Just one tiny gripe, don't use a blue and green next to each other in graphs if avoidable. I'm not even blue green colorblind, and I found them hard to distinguish.

Thanks for the great read.

Thanks for looking out for us colorblind people. But, funnily enough, there is no "blue green colorblind", and to this person with red-green colorblindness, the colors in the charts are incredibly easy to distinguish. Much easier that the typical colors chosen.

There is such a thing as blue-green colour blindness, though it's a little more unusual (I as understand it). My father is one of those lucky people. His father was completely colour blind.

My father can see the two colours just fine, but if they're adjacent to each other and about the same kind of tone, they start to blur into grey.

One particular example I remember growing up. He hated the board game "Game of Life" because there's all these greens (ground) and blues (rivers, lakes, ocean etc) right next to each other all over the board. It was not a pleasant experience to be looking at it.

https://www.color-blindness.com/2007/05/18/mixing-up-blue-an... (read the part titled "Mixing up blue and green") seems to say that people with color-blindness in general may have a harder time with blues and greens. This further supports my experience given that I'm not color blind and have trouble sometimes with these colors. Green and Blue are just really similar perceptively.

All this said, you may be correct that there's no such thing as blue-green color-blind, and maybe that's not the best word to describe what I'm trying to say.

I am not colourblind. I did find those colours difficult to distinguish next to one another.

Sometimes it's the display device, and even the angle viewing it on that device.

Those colors appear quite distinct on my monitor. Others sometimes don't

This is not really a good comparison: the author acknowledges that the C and Rust programs are using different data structures, and while he tries to vary the problem a bit to explore that difference, it's still not a fairly matched comparison, and the headline leaves the reader with the incorrect impression that we're comparing similar things.

I'm not sure that comparing "Rust" and "C" performance is even meaningful. The latter is a multi-implementation language, and in most implementations, can be written in a way that gets the compiler to generate the same machine code that the Rust compiler does. (Frequently, they both just go through LLVM.)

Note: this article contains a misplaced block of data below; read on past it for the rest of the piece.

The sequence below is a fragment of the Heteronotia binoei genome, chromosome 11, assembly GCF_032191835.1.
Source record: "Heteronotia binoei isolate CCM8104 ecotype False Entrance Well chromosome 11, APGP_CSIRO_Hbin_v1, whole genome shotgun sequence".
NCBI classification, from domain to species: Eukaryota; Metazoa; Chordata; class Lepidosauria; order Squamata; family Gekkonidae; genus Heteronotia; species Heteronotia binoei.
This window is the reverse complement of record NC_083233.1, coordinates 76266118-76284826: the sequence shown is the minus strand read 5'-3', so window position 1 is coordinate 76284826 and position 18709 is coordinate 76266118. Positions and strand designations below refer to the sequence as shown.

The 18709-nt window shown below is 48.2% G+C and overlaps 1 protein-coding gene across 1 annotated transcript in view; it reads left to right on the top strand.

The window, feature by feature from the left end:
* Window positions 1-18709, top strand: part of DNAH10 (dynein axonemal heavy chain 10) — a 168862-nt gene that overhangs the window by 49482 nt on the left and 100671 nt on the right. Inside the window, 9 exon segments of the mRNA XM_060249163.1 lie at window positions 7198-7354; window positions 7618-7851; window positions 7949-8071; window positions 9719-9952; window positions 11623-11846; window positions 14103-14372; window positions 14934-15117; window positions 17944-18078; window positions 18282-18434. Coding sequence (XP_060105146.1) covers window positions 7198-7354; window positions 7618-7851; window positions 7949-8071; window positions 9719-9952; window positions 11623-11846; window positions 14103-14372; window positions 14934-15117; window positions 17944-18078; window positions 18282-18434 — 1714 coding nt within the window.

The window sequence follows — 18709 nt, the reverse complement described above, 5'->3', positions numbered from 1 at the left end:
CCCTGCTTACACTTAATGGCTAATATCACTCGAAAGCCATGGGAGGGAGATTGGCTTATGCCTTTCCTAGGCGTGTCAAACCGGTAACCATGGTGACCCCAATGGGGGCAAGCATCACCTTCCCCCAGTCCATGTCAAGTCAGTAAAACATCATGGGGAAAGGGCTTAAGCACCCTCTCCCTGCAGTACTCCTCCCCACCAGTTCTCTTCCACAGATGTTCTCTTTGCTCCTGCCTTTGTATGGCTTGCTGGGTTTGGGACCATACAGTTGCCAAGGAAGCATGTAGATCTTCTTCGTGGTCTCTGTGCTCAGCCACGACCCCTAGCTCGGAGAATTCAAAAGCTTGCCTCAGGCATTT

The fact that the two benchmarks are using different data structure is one of the main points of the a article. The author (in my opinion) argues that each data structure would be an hell to use in the other language.

when comparing languages you need to include a measure of how idiomatic your programs are.

And in this particular benchmark, they didn't choose the same compiler backend too. Namely GCC -O2 vs LLVM -O3. This has a large impact, often larger than the frontend language, when measuring programs in native languages.

This is a benchmark comparing different data structures more than different programming languages. Of course the Rust program has fewer cache misses; this is because it’s a b-tree, not an AVL tree.

It is a benchmark comparing what type of data structure are easier to use in the two languages.

Of course it is entirely subjective (the author argues for how that is due to a static vs dynamic ownership model) and there is a single data point, which is the author rewriting the code. (two is you consider when he/she swaps one of the data structure)

> It is a benchmark comparing what type of data structure are easier to use in the two languages.

Then it's not a performance benchmark, it's a style and usability benchmark.

What is a scenario where you would consider C and also Rust? If Rust is in the mix, wouldn't you opt for C++ before C?

C++ inheritance doesn't map well to Rust's trait system for one. I think this is an ongoing issue within the `bindgen` community, but I don't know much beyond that. Suffice to say, some concepts in C++ do not map well to Rust and so FFI can be hairy in some instances.

On instance of this becoming a complication would be in the GTK+ world with the Rust bindings to GObject. There's some really good articles about their adventures in that realm you could find.

Writing an FFI for some C++ so that C code may call it takes almost as much work as doing the same for Rust. That's less true the closer your preferred dialect of C++ is to C, I suppose.

Meanwhile Rust, in this user's opinion, offers a superior toolset for modeling data and building behavior, namely: sum types and traits.

So if you're looking to extend or integrate with a C codebase, barring some exotic target platform and all else equal, I don't know why you'd opt for C++ over Rust.

> Writing an FFI for some C++ so that C code may call it takes almost as much work as doing the same for Rust

where "as much work" means putting `extern "C"` in front of your functions and having a few `static_assert(is_pod_v<type_that_i_pass_in_argument_to_my_c_api>)` or only using opaque typedefs, ie it frankly amounts to nothing